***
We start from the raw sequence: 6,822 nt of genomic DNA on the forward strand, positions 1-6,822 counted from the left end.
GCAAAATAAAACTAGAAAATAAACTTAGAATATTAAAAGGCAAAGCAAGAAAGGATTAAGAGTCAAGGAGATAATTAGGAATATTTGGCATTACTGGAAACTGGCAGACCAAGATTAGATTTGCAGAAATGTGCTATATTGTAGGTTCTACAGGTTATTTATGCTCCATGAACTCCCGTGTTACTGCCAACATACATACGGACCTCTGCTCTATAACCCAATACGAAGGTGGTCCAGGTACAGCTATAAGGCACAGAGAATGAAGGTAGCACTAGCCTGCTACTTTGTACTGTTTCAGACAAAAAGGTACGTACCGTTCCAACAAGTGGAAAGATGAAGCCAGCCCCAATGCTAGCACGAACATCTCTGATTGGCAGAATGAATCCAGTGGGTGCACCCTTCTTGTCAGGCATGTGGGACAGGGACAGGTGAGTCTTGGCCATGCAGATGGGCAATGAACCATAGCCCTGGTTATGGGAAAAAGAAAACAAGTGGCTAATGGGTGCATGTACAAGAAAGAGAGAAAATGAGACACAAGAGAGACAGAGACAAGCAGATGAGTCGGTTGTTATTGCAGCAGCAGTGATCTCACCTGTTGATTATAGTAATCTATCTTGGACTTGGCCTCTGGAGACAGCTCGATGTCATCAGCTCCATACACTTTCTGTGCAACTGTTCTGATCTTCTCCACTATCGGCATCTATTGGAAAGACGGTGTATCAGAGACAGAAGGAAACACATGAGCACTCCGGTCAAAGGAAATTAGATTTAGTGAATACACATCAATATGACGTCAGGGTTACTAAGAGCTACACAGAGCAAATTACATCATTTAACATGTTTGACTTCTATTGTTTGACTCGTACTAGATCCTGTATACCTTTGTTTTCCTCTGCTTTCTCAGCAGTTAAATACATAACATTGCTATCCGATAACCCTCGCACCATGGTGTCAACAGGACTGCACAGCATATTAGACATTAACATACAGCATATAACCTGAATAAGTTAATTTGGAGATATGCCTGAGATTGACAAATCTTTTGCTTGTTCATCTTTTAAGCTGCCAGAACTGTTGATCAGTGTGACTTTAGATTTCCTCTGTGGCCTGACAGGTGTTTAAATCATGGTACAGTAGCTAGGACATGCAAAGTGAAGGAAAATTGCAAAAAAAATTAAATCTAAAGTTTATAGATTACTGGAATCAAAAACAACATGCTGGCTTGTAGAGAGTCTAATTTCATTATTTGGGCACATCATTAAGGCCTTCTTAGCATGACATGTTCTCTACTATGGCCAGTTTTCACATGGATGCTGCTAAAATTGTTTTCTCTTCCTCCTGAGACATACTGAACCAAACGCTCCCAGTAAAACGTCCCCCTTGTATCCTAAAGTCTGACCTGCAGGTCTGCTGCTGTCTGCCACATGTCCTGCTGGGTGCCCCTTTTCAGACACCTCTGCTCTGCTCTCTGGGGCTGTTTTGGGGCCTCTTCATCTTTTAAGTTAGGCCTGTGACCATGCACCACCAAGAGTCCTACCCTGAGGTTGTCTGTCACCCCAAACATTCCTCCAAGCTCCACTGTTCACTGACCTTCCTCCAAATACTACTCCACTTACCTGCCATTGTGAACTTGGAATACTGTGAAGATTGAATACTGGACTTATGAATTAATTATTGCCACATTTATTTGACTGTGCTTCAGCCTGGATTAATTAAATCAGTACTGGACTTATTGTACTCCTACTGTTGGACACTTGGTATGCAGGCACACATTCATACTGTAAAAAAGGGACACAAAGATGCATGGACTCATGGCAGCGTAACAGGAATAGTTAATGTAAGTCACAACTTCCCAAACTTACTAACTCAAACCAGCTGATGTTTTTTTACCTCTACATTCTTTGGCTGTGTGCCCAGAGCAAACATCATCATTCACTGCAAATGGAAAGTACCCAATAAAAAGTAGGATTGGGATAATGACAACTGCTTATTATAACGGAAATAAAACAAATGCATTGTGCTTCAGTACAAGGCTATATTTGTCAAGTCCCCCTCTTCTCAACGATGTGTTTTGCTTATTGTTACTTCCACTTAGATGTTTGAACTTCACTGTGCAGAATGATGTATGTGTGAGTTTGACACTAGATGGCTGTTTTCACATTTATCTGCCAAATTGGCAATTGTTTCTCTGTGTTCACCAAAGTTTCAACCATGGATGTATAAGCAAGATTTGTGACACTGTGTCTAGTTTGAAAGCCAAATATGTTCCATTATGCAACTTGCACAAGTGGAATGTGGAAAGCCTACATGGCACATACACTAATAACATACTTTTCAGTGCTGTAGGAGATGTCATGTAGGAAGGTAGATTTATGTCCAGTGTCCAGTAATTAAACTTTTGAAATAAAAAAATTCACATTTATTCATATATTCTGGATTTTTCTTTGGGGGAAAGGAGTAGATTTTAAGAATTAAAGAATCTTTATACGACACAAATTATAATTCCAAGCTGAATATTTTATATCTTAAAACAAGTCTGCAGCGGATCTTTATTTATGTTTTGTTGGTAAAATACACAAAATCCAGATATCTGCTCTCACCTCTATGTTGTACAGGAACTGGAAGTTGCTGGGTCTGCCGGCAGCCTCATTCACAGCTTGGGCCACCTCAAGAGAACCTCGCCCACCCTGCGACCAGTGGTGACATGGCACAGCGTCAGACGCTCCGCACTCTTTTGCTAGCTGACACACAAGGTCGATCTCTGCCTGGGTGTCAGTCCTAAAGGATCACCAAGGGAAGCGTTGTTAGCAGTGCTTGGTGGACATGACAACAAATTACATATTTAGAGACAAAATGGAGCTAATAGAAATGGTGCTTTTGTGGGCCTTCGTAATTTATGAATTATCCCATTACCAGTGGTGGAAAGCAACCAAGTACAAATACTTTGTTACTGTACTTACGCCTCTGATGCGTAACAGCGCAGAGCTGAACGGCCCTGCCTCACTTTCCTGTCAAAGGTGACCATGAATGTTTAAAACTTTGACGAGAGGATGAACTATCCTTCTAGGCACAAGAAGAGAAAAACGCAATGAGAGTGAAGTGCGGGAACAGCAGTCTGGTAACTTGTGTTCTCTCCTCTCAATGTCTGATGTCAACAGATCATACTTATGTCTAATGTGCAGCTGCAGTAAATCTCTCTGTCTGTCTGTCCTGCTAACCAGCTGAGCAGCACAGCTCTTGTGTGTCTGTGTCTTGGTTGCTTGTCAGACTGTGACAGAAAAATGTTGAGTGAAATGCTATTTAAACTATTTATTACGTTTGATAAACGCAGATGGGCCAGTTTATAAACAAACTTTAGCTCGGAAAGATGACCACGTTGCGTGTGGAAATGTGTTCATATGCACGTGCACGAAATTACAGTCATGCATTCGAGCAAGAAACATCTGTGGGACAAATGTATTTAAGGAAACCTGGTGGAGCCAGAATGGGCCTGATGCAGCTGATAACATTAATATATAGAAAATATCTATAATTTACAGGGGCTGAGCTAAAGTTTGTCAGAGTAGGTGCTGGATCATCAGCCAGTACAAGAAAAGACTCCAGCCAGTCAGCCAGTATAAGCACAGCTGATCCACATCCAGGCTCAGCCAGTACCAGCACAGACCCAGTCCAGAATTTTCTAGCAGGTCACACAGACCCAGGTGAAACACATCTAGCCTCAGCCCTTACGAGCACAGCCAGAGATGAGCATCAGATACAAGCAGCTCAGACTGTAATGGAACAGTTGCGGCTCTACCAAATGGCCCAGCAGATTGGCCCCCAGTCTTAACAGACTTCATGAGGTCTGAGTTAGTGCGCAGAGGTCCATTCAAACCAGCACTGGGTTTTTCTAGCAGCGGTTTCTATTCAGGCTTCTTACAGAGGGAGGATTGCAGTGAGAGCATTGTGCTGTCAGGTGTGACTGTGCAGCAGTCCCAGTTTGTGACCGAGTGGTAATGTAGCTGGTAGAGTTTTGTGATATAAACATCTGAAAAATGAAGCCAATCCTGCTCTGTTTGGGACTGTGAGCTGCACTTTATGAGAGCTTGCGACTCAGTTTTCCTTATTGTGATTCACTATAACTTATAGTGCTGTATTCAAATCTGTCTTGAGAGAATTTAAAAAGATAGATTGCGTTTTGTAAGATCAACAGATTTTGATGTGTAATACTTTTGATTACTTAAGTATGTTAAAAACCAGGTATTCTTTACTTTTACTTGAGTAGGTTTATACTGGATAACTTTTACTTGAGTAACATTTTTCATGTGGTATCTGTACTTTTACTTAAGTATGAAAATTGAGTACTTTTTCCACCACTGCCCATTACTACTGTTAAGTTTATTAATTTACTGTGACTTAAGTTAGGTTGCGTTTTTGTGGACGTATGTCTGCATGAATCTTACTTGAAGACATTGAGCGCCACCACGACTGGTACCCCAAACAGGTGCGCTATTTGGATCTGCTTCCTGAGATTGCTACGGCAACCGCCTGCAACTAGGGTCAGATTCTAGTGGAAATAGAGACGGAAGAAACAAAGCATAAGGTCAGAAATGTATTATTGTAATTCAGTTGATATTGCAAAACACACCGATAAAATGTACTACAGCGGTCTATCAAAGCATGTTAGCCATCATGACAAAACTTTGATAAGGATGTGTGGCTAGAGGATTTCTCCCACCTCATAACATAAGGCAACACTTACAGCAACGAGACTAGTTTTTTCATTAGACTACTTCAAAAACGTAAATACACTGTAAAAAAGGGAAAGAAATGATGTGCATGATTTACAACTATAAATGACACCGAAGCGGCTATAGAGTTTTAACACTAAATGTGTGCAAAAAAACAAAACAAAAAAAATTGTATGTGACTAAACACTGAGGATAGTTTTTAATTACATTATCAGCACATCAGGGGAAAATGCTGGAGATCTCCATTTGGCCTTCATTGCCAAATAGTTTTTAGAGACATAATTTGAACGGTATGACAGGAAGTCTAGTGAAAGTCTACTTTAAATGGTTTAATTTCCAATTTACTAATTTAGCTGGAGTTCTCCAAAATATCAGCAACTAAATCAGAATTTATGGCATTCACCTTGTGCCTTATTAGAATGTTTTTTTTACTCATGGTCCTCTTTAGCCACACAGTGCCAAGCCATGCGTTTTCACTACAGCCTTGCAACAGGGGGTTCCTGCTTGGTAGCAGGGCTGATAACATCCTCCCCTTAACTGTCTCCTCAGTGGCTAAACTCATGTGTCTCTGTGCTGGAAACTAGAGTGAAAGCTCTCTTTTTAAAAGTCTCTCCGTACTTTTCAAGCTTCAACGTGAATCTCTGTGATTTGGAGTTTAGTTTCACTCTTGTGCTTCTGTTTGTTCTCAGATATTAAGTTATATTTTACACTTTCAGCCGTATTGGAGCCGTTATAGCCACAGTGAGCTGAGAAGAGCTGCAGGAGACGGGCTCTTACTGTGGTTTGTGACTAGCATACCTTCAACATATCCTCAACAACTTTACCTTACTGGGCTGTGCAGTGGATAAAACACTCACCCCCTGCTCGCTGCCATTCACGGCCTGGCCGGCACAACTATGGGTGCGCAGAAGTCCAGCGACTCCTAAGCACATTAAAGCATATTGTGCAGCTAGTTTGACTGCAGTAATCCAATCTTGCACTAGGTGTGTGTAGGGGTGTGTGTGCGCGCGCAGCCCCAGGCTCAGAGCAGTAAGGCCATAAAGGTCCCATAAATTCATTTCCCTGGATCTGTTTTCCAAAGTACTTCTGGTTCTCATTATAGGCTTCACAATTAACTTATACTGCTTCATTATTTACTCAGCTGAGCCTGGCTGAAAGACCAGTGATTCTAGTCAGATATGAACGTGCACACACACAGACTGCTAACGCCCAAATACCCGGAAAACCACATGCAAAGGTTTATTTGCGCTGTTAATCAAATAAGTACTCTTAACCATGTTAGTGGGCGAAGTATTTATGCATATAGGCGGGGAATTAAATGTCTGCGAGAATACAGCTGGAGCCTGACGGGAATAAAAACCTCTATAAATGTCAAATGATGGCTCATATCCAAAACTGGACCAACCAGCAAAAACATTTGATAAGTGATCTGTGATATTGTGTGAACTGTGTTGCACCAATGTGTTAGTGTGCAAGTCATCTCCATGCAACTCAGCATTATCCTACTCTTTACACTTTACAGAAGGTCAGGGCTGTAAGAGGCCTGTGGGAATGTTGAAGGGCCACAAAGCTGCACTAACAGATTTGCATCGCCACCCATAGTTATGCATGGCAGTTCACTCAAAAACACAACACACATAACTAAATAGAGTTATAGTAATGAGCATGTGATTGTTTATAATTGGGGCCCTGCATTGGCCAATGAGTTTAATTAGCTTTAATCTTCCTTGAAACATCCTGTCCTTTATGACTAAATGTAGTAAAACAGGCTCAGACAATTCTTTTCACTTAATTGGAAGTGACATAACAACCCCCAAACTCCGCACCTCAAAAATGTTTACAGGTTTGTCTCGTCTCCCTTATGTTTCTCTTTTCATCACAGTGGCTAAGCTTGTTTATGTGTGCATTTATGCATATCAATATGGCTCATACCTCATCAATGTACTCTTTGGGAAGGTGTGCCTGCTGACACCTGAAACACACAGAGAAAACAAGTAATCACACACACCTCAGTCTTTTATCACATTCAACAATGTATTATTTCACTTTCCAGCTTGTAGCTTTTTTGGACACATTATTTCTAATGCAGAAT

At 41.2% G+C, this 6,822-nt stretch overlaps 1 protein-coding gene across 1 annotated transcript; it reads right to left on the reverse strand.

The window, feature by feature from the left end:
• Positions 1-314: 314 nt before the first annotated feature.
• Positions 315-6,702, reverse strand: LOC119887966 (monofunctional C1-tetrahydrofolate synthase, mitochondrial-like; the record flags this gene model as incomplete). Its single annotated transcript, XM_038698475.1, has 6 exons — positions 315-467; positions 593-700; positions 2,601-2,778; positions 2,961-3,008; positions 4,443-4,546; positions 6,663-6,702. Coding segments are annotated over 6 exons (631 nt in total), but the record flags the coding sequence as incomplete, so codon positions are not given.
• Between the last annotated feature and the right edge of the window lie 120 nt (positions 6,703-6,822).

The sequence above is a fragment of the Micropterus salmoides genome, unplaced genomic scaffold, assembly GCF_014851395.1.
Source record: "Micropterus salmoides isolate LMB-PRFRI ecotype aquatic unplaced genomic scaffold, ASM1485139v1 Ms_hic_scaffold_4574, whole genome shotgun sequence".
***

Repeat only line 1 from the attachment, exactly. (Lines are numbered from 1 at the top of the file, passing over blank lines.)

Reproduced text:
We start from the raw sequence: 6,822 nt of genomic DNA on the forward strand, positions 1-6,822 counted from the left end.